3 Water Safety Challenges in Skilled Nursing Facilities

Justine Jahnke Blog

Nurse handing a glass of water to a smiling elderly man

Most people will require some form of assisted living or long term care support in their lifetime. The United States alone has roughly 28,000 assisted living facilities (ALFs) and skilled nursing facilities (SNFs), housing more than one million people, many of whom are in frail health. Building managers for skilled nursing facilities and long-term care centers with complex water systems face specific water safety challenges.

Knowing these challenges and what you can do about them will help you keep your building safe and stay compliant with current water safety standards like ASHRAE 188.

 

1. Contamination At The Source

If your facility is in a rural area, you may be on a well system which can be at risk for lead contamination. Those on a municipal system have the benefit of more stringent quality controls. However, any water supply can be compromised by multiple variables like construction in the area, water main breaks, stormwater and/or agricultural runoff, and environmental disasters such as a hazardous materials spill.

What To Do:

No matter your water source, you’ll need to conduct regular water testing with the help of a professional water treater. The more data you collect about your on-premises water, the more chance you’ll have at preventing contamination or an outbreak of disease.

water management program

2. Aging Water System Infrastructure

Many facilities around the country are facing aging equipment and pipes. This can cause equipment failure and lead to contamination of your water supply.

What To Do:

A site visit from your water treatment partner to assess the current health of your infrastructure and equipment can head off problems before they become expensive emergencies. A professional water treater can also help you develop a water safety management plan so you can be more proactive overall.

3. Compromised and At-Risk Populations

Residents and patients of hospitals, SNFs, and ALFs often have existing health conditions that make it hard to fight respiratory illnesses and injuries. Opportunistic pathogens, such as Legionella can cause illnesses that quickly become life-threatening.

A CDC study done in 2015 found that 533 (19%) of the Legionella cases that occurred that year were reported in a health care facility, such as a hospital or nursing home. And the risk for death jumps to 25% for residents of nursing homes, SNFs and ALFs.

What To Do:

Develop a Legionella prevention plan that keeps you compliant with ASHRAE and other industry water safety standards. You’ll also need a water safety program and a water safety team to monitor your water and its systems and equipment.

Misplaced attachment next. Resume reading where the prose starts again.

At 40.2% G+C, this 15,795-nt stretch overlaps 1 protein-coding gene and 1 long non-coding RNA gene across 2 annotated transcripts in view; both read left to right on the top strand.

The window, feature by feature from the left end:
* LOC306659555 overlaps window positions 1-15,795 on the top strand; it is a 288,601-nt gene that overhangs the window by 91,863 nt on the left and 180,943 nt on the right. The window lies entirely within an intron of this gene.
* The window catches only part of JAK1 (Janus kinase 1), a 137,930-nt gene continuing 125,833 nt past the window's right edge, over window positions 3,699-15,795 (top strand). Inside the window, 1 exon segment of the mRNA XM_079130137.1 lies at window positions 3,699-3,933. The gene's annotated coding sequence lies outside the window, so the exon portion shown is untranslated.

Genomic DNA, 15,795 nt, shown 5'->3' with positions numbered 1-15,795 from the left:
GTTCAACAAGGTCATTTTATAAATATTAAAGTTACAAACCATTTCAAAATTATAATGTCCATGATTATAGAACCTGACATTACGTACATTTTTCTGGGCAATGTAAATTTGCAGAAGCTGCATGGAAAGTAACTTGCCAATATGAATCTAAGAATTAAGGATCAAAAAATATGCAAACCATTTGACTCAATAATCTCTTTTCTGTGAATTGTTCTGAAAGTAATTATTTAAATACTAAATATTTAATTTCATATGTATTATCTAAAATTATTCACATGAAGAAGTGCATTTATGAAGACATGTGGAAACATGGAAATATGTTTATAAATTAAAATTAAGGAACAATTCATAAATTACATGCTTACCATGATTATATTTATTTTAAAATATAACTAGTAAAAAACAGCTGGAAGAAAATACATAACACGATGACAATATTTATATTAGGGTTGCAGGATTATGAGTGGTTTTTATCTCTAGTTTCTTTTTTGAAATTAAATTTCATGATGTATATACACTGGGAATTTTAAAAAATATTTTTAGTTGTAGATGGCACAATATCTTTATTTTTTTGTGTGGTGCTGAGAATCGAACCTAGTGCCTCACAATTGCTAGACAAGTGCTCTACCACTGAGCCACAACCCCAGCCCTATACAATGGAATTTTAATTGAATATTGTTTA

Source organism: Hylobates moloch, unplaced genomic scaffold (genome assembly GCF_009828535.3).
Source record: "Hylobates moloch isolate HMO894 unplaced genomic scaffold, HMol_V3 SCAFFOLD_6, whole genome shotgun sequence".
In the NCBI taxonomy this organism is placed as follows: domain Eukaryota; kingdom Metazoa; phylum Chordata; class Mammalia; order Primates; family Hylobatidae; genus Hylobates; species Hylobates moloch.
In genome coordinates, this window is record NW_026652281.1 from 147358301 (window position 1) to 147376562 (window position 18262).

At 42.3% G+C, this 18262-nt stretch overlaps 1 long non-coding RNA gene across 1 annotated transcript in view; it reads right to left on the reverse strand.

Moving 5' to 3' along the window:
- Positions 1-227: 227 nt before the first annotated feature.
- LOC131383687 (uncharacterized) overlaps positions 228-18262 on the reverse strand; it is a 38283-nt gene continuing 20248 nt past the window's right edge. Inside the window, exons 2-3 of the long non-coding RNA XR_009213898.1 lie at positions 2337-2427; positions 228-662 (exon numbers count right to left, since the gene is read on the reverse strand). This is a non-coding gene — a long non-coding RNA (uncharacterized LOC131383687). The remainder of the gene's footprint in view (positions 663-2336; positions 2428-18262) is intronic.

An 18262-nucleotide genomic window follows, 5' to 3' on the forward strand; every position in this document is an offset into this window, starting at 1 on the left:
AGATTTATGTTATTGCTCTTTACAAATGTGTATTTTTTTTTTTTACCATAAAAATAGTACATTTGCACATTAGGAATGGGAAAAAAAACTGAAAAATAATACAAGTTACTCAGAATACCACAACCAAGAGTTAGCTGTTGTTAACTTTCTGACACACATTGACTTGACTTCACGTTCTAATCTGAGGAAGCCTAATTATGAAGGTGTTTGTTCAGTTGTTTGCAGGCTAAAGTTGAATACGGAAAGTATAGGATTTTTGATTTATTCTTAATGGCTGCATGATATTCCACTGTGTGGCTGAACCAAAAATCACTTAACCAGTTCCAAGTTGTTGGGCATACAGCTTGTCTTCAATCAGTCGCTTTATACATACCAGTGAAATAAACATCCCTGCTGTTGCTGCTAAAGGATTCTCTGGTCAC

Water Temperature and Legionella

Maintaining safe water temperatures in nursing homes and similar facilities is important for two reasons:

  1. Burn prevention
  2. Legionella prevention

For burn prevention, federal guidelines advise that you keep domestic water temperatures below 120 degrees Fahrenheit, although this temp can still cause burns if exposure reaches five minutes. Many states have even stricter standards that set maximum temperatures lower than 120 degrees Fahrenheit. Although 100 degrees Fahrenheit is considered a safe water temperature for bathing.

However, Legionella thrives in temperatures between and 77 and 100 degrees Fahrenheit, so the CDC advises that you keep your hot water hot and your cold water cold. (Some states’ recommended limits for maximum temperatures may even be too low to limit Legionella growth.)

The optimal way to prevent both burns and Legionella growth is to run domestic hot water at 135-140oF at point of generation immediately followed by mixing valves that lower the temperature to below the maximum legal temperature in your location. If that is not practical for your facility, it is recommended that you set your hot water temperature at 105-110oF (lower the range if 110 degrees Fahrenheit is above the legal limit in your location) and then mix cold and hot water at the point of use.

Water Management Advice For Long-Term Care Facilities

The CDC recommends that building managers of long-term care facilities follow these best practices for water management:

  • Maintaining water temperatures outside the ideal range for Legionella growth
  • Preventing water stagnation
  • Ensuring adequate disinfection
  • Water monitoring and quality testing

Protecting Your Medicare/Medicaid Status

In addition to ASHRAE compliance, having a water management plan will also help you protect your Medicare/Medicaid status.

The Centers for Medicare and Medicaid Services (CMS) requireMedicare-certified healthcare facilities, including nursing facilities, to have water management policies and procedures in place to reduce the risk of Legionella and other pathogens in building water systems. Accrediting organizations will review your facility’s policies, procedures, and reports documenting water safety management practices. They will verify that you’ve done the following:

  • Conducted a facility risk assessment to identify where Legionella and other pathogens could grow and spread in your water system
  • Implemented a water safety management program informed by ASHRAE Standard 188 and the CDC toolkit, including control measures such as physical controls, temperature management,disinfectant level control, visual inspections, and environmental testing for pathogens
  • Specified testing protocols and acceptable ranges for control measures, and document the results of testing and corrective actions taken when control limits are exceeded

If you’re a building manager for a senior living center and need help creating a water safety program, or pricing, contact us to schedule a site visit.

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